A majority of the public (75%) believe a four-day week would be desirable for employees, and almost half of employers (46%) believe a four-day week trial would be feasible in their workplace according to a new survey.
Research conducted by Behaviour & Attitudes (B&A) last month on behalf of Fórsa/FourDayWeek Ireland showed that two out of three respondents believe a four-day week is “realistic and achievable.”
In the survey, a four-day working week was described as “same job, same goals, same salary but over four days rather than five.”
Just over three-quarters (77%) of the more than 1,000 surveyed said they would support the Government exploring the potential introduction of a four-day week. Among employers, more than two out of three (67%) supported this.
Factoring out undecided respondents, the survey result shows that more than 80% of those expressing an opinion feel it is a realistic and achievable ambition and 93% would favour a trial. Younger adults and those working full-time were most enthusiastic about the concept of a four-day working week.
Joe O’Connor, director of campaigning with Fórsa trade union and chair of the Four Day Week Ireland steering committee said the survey results demonstrated a significant public appetite for a shorter working week in Ireland.
“The four-day week, with no loss of pay, offers the potential of a genuinely better future for workers and employers alike.”
He said it is “very encouraging” that close to half of employers see this as feasible: “It’s clear employers recognise the productivity potential of a four-day week."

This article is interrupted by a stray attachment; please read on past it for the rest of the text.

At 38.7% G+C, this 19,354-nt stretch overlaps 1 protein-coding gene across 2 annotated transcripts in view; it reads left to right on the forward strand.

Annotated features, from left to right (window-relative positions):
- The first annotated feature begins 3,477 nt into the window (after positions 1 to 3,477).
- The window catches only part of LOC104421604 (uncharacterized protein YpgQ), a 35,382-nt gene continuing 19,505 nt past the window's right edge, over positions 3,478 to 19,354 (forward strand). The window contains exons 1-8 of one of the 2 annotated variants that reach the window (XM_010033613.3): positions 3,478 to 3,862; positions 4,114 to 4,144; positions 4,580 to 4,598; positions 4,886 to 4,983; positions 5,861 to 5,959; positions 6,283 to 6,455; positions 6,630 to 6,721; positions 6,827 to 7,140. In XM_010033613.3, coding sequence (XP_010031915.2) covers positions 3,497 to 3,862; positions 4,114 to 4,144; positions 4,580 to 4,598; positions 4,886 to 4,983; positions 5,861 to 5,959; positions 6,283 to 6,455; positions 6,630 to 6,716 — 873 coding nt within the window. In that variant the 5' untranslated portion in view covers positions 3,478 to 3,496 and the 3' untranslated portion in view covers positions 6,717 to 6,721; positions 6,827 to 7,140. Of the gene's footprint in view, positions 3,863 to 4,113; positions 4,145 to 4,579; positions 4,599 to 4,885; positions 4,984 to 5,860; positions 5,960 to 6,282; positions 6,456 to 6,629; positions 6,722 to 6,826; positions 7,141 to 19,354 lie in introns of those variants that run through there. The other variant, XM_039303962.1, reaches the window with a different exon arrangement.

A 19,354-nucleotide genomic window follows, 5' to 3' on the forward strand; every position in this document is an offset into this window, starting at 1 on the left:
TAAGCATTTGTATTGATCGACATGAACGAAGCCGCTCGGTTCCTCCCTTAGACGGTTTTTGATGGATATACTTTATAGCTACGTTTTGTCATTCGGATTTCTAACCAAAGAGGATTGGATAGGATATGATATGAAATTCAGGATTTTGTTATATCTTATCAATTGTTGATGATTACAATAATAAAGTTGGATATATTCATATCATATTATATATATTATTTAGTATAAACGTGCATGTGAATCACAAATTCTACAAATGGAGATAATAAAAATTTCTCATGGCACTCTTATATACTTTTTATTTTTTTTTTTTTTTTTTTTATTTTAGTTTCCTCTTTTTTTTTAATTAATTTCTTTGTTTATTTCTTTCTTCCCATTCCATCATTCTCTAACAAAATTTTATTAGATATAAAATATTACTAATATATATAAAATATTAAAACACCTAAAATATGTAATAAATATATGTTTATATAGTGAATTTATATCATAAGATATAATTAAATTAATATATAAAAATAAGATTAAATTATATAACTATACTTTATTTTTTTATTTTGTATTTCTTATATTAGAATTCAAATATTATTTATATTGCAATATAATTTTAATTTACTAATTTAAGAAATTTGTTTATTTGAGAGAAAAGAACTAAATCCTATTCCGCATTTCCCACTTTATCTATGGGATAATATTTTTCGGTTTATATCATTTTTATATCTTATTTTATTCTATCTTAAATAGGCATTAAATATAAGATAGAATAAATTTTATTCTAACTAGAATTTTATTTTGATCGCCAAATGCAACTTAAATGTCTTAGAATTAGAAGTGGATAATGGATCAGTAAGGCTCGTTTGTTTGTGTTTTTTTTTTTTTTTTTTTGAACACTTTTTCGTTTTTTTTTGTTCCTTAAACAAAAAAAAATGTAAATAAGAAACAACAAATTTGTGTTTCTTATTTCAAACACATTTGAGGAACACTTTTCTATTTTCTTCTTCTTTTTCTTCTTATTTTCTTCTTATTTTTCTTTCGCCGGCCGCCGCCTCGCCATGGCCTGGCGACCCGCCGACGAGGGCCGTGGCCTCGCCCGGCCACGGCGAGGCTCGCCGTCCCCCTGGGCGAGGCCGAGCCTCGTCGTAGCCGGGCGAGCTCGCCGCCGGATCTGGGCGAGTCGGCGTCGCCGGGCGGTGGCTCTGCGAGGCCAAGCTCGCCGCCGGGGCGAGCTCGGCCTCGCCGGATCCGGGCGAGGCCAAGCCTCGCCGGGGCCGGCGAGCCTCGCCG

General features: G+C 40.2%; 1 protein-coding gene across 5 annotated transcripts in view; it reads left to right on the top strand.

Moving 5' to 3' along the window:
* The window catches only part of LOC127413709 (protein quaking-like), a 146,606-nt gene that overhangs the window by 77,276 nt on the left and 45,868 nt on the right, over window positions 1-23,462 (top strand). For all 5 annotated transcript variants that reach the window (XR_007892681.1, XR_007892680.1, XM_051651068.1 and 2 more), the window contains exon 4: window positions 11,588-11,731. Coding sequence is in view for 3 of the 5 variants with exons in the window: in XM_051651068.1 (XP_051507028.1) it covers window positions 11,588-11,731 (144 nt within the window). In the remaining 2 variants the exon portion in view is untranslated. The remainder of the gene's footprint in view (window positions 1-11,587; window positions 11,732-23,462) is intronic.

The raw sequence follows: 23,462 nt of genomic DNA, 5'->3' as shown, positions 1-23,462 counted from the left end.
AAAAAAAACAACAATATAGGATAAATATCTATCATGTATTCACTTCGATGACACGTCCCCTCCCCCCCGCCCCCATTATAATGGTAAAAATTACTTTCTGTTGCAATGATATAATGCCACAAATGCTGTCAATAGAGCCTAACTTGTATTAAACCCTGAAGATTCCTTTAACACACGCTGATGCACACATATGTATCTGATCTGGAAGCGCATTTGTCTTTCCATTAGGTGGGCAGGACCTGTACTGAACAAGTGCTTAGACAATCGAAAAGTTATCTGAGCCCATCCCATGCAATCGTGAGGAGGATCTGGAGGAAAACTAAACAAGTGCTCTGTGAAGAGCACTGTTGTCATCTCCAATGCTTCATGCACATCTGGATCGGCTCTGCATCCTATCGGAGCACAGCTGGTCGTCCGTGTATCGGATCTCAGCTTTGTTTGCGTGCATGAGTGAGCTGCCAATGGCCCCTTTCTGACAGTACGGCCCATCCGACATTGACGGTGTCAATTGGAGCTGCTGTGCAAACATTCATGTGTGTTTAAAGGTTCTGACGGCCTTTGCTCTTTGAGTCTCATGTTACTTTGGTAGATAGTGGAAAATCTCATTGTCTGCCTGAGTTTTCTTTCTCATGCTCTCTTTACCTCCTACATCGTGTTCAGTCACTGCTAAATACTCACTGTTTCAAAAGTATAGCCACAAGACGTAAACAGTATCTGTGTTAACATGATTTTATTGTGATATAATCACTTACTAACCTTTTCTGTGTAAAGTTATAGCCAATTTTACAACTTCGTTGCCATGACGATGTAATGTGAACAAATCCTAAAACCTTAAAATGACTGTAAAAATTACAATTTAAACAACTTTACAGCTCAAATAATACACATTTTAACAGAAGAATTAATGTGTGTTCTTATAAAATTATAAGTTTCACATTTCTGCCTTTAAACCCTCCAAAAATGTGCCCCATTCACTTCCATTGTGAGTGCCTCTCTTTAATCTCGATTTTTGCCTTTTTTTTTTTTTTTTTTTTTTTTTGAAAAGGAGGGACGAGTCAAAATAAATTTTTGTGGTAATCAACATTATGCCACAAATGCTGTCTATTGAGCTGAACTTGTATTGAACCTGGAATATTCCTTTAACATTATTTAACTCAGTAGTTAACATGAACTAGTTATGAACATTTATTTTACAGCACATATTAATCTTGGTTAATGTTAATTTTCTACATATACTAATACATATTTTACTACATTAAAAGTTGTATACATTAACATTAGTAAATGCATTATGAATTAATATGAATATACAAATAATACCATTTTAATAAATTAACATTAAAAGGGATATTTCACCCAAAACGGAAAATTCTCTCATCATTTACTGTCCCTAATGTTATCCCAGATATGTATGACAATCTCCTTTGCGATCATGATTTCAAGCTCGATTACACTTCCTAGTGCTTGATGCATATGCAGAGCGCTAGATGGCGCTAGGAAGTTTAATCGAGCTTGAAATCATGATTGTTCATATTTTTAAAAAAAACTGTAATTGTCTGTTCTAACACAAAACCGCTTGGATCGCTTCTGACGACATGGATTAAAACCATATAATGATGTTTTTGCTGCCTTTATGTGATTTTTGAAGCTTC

"Some employers have already taken the first steps with very promising results,” he added.
ICE Group, a Galway based recruitment firm, has been operating a four-day working week for more than a year. Director of ICE Group, Margaret Cox said, “Given our own experience in ICE Group with the success of the four-day initiative, I believe Ireland is incredibly well placed to lead Europe and the world in making a real change in the way business runs."
Fórsa and Four Day Week Ireland are now asking the Oireachtas Committee for Enterprise, Trade and Employment to commission an expert report on the feasibility of a four-day working week in Ireland.
Four Day Week Ireland is a campaign coalition of trade unions, businesses, civil society organisations, academics and health practitioner.
The campaign has been backed by both environmental organisations and women’s rights groups who both believe a transition to a four-day working week could help their cause.
According to Orla O’Connor, director of the National Women’s Council, a four-day working week would allow for better distribution of caring responsibilities between women and men.
“Reduced working time would allow men to spend more time with their families, to take on more caring responsibilities, and this would help remove barriers to women achieving senior positions in work, and allow women to take on more training opportunities,” she said.
From an environmental standpoint, Friends of the Earth director Oisín Coghlan believes a four-day working week could reduce pollution.
“As we live with the virus, and ultimately move beyond it, there is an opportunity to continue to embrace ideas that boost productivity, reduce pollution and increase wellbeing. The four-day week is one of those ideas,” he said.